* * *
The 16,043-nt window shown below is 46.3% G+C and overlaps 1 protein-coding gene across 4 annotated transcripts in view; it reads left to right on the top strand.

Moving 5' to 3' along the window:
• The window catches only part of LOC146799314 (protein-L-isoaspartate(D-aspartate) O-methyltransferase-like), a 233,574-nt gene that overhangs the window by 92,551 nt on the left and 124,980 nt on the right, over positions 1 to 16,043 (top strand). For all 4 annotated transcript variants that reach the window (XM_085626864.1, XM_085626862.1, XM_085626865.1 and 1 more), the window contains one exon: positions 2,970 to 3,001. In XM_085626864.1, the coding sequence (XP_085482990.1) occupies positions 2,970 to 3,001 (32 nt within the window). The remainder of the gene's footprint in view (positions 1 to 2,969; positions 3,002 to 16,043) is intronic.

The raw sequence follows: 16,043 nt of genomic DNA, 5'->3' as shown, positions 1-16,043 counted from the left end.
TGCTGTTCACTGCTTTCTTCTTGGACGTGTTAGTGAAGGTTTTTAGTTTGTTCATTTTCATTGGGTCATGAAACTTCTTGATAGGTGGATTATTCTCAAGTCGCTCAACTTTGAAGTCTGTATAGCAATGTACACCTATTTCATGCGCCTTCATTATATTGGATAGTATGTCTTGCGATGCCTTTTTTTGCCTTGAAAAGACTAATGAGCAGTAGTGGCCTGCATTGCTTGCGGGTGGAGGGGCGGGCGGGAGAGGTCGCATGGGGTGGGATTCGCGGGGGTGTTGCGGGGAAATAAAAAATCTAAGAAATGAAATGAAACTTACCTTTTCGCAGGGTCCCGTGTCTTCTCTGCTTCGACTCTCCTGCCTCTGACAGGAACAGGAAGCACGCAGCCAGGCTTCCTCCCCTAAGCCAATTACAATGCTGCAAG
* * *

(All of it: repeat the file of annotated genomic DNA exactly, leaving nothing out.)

The 16,043-nt window shown below is 46.3% G+C and overlaps 1 protein-coding gene across 4 annotated transcripts in view; it reads left to right on the top strand.

Moving 5' to 3' along the window:
• The window catches only part of LOC146799314 (protein-L-isoaspartate(D-aspartate) O-methyltransferase-like), a 233,574-nt gene that overhangs the window by 92,551 nt on the left and 124,980 nt on the right, over positions 1 to 16,043 (top strand). For all 4 annotated transcript variants that reach the window (XM_085626864.1, XM_085626862.1, XM_085626865.1 and 1 more), the window contains one exon: positions 2,970 to 3,001. In XM_085626864.1, the coding sequence (XP_085482990.1) occupies positions 2,970 to 3,001 (32 nt within the window). The remainder of the gene's footprint in view (positions 1 to 2,969; positions 3,002 to 16,043) is intronic.

The raw sequence follows: 16,043 nt of genomic DNA, 5'->3' as shown, positions 1-16,043 counted from the left end.
TGCTGTTCACTGCTTTCTTCTTGGACGTGTTAGTGAAGGTTTTTAGTTTGTTCATTTTCATTGGGTCATGAAACTTCTTGATAGGTGGATTATTCTCAAGTCGCTCAACTTTGAAGTCTGTATAGCAATGTACACCTATTTCATGCGCCTTCATTATATTGGATAGTATGTCTTGCGATGCCTTTTTTTGCCTTGAAAAGACTAATGAGCAGTAGTGGCCTGCATTGCTTGCGGGTGGAGGGGCGGGCGGGAGAGGTCGCATGGGGTGGGATTCGCGGGGGTGTTGCGGGGAAATAAAAAATCTAAGAAATGAAATGAAACTTACCTTTTCGCAGGGTCCCGTGTCTTCTCTGCTTCGACTCTCCTGCCTCTGACAGGAACAGGAAGCACGCAGCCAGGCTTCCTCCCCTAAGCCAATTACAATGCTGCAAG